4 Communities in India Which Practise Prostitution Openly, and Consider It Tradition
India may be seeing achhe din (or not), but for certain sections of the community, there are none. Prostitution is not technically illegal in India, and even in places that it is, it exists. Prostitution is one of the oldest professions in the world, and as long as people are ready to pay for sex, it will exist.
There are plenty of small pockets in India, even in urban areas, where an entire place is known as a “red light area,” because it is inhabited only by prostitutes. No woman will choose to prostitute herself unless she has no other option, and in certain scenarios is forced into it by her family, even before she reaches puberty. What is fascinating to find out, is that there are actual places in India where prostitution is not only the main or only source of income for the entire family, but that the profession is actually passed down through generations.
The Bachara tribe from west Madhya Pradesh is famous for treating prostitution as a tradition. The eldest daughter of the family is brought up with the knowledge that she will grow up to this life, and once she gets older, the younger daughter takes over. The tradition comes down from the days when the women from the tribe would grow up to become respected courtesans—respect that is not given to women in the sex trade any more. The only way out of this life is for the women to find a suitor who agrees to pay her parents the expensive dowry they demand for her.
If you're wondering how the young girls get into this life, it is her father or brother who ends up acting as her pimp, taking care of all the arrangements. In fact, the family has a dedicated room which is meant for this purpose, and this purpose only. There have been several documentaries made on this tribe, the most famous being the 2004-made Highway Courtesans, by Mystelle Brabbée. A 10-year project following the life of Guddi, this documentary followed the life of one woman, who fought and managed to make it out of the system. Don't be taken in by Guddi's story though—what happened to her was a very, very rare circumstance.
Nat Purwa, a small village in the Hardoi district in east Uttar Pradesh, is another such place. An extremely poor village, most of the villagers here belong to the Nat community. In 1871, when the Criminal Tribes Act was passed under British rule, the Nats became one of the communities accused of being involved with “criminal activities.” Editor of Manushi, Madhu Kishwar told Al Jazeera, “During the colonial period, the British outlawed their activities. They got beaten up, arrested, locked up and brutalisation continued. This dried up their traditional source of livelihood, and women had no choice. They ended up in prostitution - what [else] will they do?”
One of the sex workers, Chandralekha said, “My grandma said: 'The whole village is involved in prostitution. What difference does it make if you become one?' My grandmother is the one who got me involved...I'd say a woman starts feeling bad since the beginning, but there's a weakness. There's a hungry stomach to feed and there is resignation.” Children in this village know only their first names, and most don't even have first names—not surprising, considering Nat Purwa is known as “a village of bastards.”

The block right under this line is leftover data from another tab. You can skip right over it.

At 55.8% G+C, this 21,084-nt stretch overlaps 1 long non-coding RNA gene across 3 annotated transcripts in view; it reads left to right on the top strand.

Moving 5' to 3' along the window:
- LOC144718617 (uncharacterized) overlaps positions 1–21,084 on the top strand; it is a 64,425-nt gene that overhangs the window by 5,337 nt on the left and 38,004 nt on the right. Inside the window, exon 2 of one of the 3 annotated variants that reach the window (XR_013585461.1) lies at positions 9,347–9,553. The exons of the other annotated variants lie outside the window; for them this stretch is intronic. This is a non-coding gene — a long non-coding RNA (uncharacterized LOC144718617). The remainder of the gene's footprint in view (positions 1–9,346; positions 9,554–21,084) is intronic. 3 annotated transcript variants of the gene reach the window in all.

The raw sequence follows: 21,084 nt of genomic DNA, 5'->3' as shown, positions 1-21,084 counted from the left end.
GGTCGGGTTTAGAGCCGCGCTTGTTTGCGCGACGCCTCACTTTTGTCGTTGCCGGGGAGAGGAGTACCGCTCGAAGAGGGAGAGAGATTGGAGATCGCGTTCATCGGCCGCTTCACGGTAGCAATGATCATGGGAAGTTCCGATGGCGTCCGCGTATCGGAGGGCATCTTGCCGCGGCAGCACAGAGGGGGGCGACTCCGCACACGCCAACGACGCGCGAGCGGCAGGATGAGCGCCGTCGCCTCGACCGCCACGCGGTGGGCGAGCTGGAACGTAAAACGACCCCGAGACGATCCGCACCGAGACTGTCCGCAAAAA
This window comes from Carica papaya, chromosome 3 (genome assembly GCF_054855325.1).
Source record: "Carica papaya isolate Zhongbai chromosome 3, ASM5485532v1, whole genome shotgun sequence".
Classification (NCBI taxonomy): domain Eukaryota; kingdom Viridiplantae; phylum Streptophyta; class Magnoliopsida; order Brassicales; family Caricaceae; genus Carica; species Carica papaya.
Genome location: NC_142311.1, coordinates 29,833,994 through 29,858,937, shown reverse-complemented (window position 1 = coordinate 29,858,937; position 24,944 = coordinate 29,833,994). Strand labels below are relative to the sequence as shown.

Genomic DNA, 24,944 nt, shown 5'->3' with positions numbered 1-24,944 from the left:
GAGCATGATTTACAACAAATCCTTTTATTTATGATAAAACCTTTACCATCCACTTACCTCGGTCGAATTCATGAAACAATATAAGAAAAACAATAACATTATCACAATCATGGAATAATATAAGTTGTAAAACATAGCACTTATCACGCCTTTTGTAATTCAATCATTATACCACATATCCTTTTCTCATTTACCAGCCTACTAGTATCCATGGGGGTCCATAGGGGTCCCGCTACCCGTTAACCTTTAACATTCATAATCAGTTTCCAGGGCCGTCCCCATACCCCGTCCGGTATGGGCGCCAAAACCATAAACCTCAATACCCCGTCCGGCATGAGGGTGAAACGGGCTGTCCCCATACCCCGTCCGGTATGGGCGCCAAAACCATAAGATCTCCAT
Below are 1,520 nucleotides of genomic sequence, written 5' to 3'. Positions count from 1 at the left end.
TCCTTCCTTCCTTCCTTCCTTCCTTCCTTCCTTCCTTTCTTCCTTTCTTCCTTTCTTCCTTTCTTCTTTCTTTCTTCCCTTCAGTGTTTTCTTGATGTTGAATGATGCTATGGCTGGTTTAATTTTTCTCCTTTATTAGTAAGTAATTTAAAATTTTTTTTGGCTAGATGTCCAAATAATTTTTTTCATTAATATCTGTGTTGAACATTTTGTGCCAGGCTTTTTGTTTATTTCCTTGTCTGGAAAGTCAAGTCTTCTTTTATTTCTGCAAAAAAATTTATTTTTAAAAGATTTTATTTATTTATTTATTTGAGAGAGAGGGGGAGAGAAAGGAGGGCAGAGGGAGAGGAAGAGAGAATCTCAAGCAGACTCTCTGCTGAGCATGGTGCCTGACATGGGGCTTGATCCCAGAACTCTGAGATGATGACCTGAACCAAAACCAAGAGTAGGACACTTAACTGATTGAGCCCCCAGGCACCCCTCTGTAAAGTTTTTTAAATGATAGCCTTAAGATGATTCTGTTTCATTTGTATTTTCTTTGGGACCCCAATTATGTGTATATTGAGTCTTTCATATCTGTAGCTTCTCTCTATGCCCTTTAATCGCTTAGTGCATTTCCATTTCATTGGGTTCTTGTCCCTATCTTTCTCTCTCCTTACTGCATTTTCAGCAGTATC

The devadasi system has changed from being a religious custom to one of simple exploitation. A devadasi literally translates to “God's female servant,” and this practice goes back as far as the 6th century CE. Young pre-pubescent girls are “married off” to the local deity, and in ancient periods, it meant that she was dedicated to the service of God. In addition to taking care of the temple and performing rituals, the women learnt classical dance, and enjoyed a very high status in society. They would go on to marry patrons, who were often kings, and wouldn't need to participate in the daily workings of the household. During the British rule, these kings soon lost their power, leaving the devadasis to their own devices, and soon they turned to a life of prostitution to support themselves.
Even though the system has been outlawed since 1988, there are hundreds of women still forced to turn to this life in parts of Andhra Pradesh, Maharashtra, Tamil Nadu, and Karnataka. Instead of serving God, they now have to cater to whoever places the highest bid on their virginity, and then go wherever they are sent to, to lead their lives as what can be basically termed prostitutes.
Wadia village in north Gujarat is famous for its prostitution, with the birth of girls being celebrated, because it just means there's another breadwinner for the family. Girls are groomed for a life as a prostitute, and some start as young as 12, and boys are trained to be pimps. Men come to Wadia from as far as Ahmedabad, Pakistan, Rajasthan, even Mumbai to buy sex—with rates ranging anywhere between INR 500 to 10,000.
In every single one of these areas, efforts have been made to try and rehabilitate the women by NGOS and the government alike. Nothing has really changed for the women, and if there's something that we see common to all of these places, it is that the fates of all the women are in the hands of the men in their lives. While the women are simply looked at as a means of money, and barely treated as human, the chances of things changing for them looks grim.